I told her this was delusional. I told her this was Santa Claus and the Tooth Fairy and she was being a fool, and then she disappeared and I let her go.
This was an error, and I see that now.
I’m still right and she’s still wrong, but I cannot just let her be gone. Whatever she thinks, whatever she’s doing, she is still my baby sister and I am the only person left with a stake in her welfare.
It is 14 days before the world as we know it comes to an end. An asteroid of rock and ice, 2011GV1 (aka Maia), will slam into Earth’s surface and unleash an extinction event that will almost certainly obliterate humankind.
Detective Hank Palace is one of the last people still dedicated to his job in the months leading up to Maia’s arrival; a police officer doggedly solving crimes before the world ends a spectacular, fiery death. Before the rapidly approaching end, Hank has just one all-consuming goal: to reconcile with his standoffish younger sister, Niko. Like her brother, Niko is single-mindedly dedicated to a last grand act. Unlike her brother, however, Niko believes she can stop the doomsday asteroid by joining a militant group that will expose the government’s nefarious intentions.
Hank knows that Niko’s desperation to stop the inevitable is ridiculous, but he regrets letting her leave…so he goes on a very long journey, a dog and a former thief as his companions, to find his sister before it all falls down.
The final book in the Last Policeman trilogy, Ben Winters’ World of Trouble is the grand, bleak finale to a series rooted in inevitability. From the very onset of the trilogy in The Last Policeman,characters and readers both know that the end is coming and that there is no escape. This fatalism, this obsession with the pregnant pause, if you will, makes that book so fascinating (and earned it an Edgar Award). In contrast, Countdown City and World of Trouble have a tough act to follow, expanding the trilogy’s reach a little broader as civilization’s decline becomes more rapidly pronounced with each passing day. Tropes abound in the last two books of the trilogy as humanity has regressed predictably into looting, raping, hyperviolent madness; the shift of focus away from a more insular, single-murder mystery to a grander vision of a pre-apocalyptic (and utterly dystopian) world isn’t entirely effective. (This becomes most pronounced in World of Trouble, arguably the weakest book overall in the trilogy.)
And yet, at the heart of it all, there is one constant: Detective Hank Palace.
Hank Palace is a rundown, bearded Hero. He’s a man who won’t let a murder go unsolved in The Last Policeman, and who won’t let his sister go without a fight in World of Trouble. The question one has when reading Palace’s journey is simple, but provocative: What is the point? Why must Hank Palace solve that crime, or chase down his sister across the Midwest? If it’s all going to end anyway, I ask again: What is the point? This is the central question to all the books in the trilogy, but at its bleakest and perhaps most (or is it least?) poignant in this third and final installment.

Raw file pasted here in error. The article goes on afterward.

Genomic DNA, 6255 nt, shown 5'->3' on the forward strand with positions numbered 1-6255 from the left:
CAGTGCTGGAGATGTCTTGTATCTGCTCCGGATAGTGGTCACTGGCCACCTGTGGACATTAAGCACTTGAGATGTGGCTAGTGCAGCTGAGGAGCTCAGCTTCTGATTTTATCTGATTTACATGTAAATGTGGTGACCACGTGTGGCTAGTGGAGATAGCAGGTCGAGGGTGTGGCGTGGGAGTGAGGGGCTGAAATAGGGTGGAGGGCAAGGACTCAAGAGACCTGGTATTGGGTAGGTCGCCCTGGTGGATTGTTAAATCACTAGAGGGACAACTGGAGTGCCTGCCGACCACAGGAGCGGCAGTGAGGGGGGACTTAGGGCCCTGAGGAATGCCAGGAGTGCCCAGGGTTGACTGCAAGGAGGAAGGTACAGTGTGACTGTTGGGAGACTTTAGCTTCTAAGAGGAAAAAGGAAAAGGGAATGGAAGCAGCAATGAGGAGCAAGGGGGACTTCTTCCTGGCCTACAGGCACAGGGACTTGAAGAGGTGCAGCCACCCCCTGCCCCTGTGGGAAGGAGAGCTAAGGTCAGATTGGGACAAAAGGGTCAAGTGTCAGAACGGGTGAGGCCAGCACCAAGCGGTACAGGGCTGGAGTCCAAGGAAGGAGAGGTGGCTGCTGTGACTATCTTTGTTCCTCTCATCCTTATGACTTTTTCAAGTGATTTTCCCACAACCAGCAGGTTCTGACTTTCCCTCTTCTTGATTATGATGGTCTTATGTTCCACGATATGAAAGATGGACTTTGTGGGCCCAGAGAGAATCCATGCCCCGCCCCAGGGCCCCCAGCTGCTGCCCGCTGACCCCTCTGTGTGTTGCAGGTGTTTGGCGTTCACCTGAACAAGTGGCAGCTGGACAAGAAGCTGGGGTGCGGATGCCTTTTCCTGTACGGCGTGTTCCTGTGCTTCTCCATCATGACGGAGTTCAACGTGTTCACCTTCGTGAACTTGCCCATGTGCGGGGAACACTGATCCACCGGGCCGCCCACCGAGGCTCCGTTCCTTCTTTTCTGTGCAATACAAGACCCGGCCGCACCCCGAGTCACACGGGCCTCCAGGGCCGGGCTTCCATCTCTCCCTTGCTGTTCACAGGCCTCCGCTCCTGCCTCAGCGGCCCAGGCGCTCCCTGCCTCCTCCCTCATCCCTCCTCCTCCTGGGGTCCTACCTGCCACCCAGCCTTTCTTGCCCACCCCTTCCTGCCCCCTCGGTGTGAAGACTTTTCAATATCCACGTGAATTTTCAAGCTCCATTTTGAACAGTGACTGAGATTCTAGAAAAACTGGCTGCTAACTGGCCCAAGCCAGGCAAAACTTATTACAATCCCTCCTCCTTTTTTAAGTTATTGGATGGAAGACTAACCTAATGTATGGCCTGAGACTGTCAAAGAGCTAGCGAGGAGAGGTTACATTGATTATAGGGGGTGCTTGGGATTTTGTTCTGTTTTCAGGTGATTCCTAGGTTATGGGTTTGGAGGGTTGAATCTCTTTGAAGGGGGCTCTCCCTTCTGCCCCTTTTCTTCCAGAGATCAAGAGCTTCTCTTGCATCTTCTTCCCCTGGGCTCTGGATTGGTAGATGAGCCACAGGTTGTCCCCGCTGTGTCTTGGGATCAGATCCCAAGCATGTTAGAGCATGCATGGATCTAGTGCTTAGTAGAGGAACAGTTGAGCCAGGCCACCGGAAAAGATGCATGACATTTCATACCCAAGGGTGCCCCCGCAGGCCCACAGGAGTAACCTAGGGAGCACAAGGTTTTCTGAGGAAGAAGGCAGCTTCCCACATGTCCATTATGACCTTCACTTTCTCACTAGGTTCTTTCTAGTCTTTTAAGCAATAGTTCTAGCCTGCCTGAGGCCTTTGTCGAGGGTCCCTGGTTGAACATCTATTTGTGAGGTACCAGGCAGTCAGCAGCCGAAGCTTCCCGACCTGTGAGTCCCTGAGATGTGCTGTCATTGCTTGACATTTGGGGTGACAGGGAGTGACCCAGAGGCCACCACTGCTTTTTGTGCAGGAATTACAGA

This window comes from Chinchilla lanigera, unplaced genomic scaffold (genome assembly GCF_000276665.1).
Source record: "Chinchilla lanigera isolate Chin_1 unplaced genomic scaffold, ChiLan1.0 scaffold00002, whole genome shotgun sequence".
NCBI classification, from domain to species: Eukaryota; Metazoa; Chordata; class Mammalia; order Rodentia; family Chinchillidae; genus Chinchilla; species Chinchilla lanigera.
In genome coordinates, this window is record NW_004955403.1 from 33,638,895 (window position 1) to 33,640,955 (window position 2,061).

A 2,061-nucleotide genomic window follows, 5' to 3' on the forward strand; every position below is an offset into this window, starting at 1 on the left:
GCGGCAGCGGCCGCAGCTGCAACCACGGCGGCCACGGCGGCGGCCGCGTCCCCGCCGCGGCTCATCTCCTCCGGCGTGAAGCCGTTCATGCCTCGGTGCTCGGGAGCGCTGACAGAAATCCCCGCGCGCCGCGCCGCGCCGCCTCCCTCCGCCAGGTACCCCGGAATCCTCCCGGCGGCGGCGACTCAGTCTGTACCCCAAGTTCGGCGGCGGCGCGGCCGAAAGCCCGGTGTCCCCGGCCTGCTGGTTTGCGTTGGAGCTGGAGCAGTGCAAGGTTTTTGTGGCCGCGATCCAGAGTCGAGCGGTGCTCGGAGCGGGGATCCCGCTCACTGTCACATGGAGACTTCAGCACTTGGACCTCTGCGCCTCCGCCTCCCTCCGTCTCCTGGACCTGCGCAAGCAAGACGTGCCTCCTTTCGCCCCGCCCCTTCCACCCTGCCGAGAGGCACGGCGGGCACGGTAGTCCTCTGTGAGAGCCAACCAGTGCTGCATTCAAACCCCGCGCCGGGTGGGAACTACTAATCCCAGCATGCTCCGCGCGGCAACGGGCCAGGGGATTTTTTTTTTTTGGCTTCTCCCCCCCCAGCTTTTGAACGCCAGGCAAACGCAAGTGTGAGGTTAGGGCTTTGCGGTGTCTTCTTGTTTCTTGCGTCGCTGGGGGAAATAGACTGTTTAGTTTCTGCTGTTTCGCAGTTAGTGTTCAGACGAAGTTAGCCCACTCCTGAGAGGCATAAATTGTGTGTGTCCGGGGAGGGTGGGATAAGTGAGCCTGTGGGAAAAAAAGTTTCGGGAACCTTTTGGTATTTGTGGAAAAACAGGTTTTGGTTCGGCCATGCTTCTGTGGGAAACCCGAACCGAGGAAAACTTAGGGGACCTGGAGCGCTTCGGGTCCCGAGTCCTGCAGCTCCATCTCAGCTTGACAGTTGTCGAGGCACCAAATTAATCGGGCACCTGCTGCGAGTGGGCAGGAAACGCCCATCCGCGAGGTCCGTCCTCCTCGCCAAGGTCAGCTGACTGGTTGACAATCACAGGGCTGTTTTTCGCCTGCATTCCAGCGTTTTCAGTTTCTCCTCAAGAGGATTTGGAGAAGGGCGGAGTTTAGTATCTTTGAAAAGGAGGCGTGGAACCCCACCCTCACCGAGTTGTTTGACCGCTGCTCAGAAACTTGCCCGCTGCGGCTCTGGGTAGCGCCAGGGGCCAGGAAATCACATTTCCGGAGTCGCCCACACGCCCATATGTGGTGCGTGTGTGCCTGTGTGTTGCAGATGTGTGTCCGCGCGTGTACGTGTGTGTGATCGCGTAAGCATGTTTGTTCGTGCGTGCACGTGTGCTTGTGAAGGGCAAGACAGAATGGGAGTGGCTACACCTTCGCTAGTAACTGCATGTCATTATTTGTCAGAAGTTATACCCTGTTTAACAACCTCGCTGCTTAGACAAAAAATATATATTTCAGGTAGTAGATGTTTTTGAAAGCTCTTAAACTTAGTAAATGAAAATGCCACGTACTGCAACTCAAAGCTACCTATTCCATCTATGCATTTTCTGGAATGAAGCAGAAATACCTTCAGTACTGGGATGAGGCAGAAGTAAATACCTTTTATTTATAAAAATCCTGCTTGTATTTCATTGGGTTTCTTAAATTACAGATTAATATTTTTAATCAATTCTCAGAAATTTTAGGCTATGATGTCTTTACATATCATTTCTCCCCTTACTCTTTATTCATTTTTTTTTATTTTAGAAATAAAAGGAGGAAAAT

You see, the issue I have with World of Trouble (and to some extent Countdown City) is entirely reflective of this question, in a metatextual way. What is the point, Palace? I can appreciate the character building throughout the trilogy. I applaud the sense of antiquated gallantry, Hank’s incessant need to do the right thing in the face of complete moral degradation and desperation. I can even understand his unconsciously narcissistic, Bogart-esque approach to detective work and the dames who need his help in order to get anything done. Hank is what makes this trilogy readable; he’s the only driving force that keeps the series moving forward to its promised conclusion. And I like and appreciate this characterization very much. But the actual story itself? Who cares about the cultists, or the drugged out kids, or the lady who believes that space dust is killing her slowly? Who cares about Niko and some of the more outlandish action scenes and manufactured drama? The problem is that in both Countdown City and World of Trouble, Hank’s journey is the ultimate form of superfluous filler to the great inevitable finale.
That said…it’s almost worth it for the finale.
Although World of Trouble is undoubtedly the weakest book in the trilogy from a holistic perspective, Winters knows how to end a story, and he does so with that same restraint and fatalism that made The Last Policeman so good. There are no last-ditch technological solutions here, no deus ex machina to save the humankind from death. The ending of the series is somber, dog-tired, and perfect—almost redeeming everything that comes before it. Almost.
If you, like me, were not as impressed with Countdown City, you’ll probably feel the same way about World of Trouble. But…I’d still recommend reading the trilogy all the way through to the bitter end.
Because, damn, what a killer last page.
In Book Smugglerish, 6 megatons of cold, brutal space rock out of 10.